HORSEHEADS, N.Y. (WETM) – On the afternoon of Labor Day smoke complaints started being reported to the 18 Newsroom, not long after those reports, we found out that a mulch fire had ignited in Horseheads.
74,000 gallons of water later, the Horseheads Fire Department put out the blaze but it created more questions as to how this could have happened.
For starters, the entire area is currently considered “abnormally dry” according to the U.S. Drought Monitor, some places considered to be in a “moderate drought.” Dry conditions on top of the high wind that Labor Day saw created a perfect environment for an accident such as this to happen.
When mulch and brush are packed into large piles like this, they retain their heat very well and as the organic matter decomposes, it creates more heat with nowhere for it to go. The dry conditions and the high wind allowed for the mulch to spontaneously ignite. Thankfully, it was contained, but not after a significant amount of water was used. The Horseheads Fire Department had to dig into the 60-foot high pile to spread out the mulch and douse it in the water at different places to make sure the fire was properly suppressed.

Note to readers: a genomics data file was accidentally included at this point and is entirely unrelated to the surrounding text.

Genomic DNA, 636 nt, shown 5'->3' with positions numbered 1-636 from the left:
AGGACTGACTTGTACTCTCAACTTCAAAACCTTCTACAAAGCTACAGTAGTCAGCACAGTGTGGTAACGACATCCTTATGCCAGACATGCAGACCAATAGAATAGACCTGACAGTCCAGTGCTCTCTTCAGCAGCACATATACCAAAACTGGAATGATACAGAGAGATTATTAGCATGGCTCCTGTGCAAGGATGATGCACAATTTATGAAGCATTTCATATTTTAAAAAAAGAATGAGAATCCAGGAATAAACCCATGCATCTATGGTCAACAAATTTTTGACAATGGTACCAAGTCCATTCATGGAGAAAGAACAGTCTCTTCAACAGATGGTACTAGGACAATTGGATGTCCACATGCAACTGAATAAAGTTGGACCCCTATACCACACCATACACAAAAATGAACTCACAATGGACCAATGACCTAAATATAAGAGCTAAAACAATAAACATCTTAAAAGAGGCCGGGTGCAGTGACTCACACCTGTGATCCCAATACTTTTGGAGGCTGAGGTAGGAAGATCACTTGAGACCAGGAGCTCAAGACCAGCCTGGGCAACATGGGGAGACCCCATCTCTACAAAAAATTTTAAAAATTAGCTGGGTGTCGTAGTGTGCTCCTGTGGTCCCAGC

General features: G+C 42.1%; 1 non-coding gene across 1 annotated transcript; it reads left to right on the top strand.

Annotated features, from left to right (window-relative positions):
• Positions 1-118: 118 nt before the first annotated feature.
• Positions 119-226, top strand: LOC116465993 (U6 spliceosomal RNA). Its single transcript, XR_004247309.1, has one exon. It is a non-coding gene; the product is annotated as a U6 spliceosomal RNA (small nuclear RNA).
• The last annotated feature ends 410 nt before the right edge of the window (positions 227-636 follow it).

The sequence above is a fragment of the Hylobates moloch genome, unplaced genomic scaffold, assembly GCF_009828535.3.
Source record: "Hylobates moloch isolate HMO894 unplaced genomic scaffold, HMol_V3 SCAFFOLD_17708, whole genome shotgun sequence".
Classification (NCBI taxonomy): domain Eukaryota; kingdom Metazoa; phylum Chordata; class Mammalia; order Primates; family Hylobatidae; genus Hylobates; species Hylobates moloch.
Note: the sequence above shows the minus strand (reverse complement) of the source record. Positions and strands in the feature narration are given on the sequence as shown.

A similar fire that poses a threat in the summer is the hay bale fire. Usually, farmers know better but sometimes time just doesn’t play along. When wet hay is baled, that wet hay breaks down chemically on the inside and that chemical breakdown creates a lot of heat. That heat can then ignite the hay bale which, if store inside a barn, can cause a large and dangerous structure fire. Coming from a very rural area in Kentucky, I can count many times I would be driving along the countryside and just see a hay bale in a field on fire.
If you have mulch on your property, make sure it is stored properly and that nothing flammable is near it. If you smoke, don’t throw your cigarette butts into the mulch (or anywhere for that matter, that’s littering). As we get into Fall, and hopefully see some relief to the dry weather, the threat of mulch fires should die down.